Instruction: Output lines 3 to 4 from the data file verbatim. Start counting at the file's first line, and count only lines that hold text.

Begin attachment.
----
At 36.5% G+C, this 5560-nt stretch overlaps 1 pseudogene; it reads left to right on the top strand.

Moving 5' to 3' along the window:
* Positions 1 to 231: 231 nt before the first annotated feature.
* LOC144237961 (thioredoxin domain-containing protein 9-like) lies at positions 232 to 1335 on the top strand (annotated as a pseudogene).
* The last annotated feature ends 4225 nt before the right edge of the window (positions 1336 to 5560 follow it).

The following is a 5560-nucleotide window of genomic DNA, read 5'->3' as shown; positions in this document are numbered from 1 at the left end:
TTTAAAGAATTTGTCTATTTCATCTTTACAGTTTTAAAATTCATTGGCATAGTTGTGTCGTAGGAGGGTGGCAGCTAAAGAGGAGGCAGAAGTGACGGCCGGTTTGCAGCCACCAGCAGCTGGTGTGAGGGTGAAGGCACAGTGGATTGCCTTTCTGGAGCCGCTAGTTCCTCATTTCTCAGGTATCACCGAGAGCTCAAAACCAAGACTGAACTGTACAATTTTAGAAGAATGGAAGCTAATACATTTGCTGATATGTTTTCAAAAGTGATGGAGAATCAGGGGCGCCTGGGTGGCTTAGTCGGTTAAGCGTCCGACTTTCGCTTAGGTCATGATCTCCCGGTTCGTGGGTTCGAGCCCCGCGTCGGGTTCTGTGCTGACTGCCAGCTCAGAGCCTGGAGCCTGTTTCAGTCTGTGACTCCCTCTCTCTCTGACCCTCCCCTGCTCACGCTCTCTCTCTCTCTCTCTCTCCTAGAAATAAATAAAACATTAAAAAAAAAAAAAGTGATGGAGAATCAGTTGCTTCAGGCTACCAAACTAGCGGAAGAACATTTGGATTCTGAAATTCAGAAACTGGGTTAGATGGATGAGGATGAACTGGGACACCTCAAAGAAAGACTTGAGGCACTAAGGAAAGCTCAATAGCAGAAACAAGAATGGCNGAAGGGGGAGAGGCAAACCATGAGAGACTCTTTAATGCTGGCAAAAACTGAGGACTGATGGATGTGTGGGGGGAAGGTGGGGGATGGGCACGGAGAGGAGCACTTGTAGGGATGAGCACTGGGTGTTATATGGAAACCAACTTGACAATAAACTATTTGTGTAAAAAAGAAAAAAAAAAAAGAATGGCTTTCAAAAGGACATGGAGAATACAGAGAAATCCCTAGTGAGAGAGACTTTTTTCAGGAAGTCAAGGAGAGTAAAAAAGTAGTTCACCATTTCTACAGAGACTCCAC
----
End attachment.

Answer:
* Positions 1 to 231: 231 nt before the first annotated feature.
* LOC144237961 (thioredoxin domain-containing protein 9-like) lies at positions 232 to 1335 on the top strand (annotated as a pseudogene).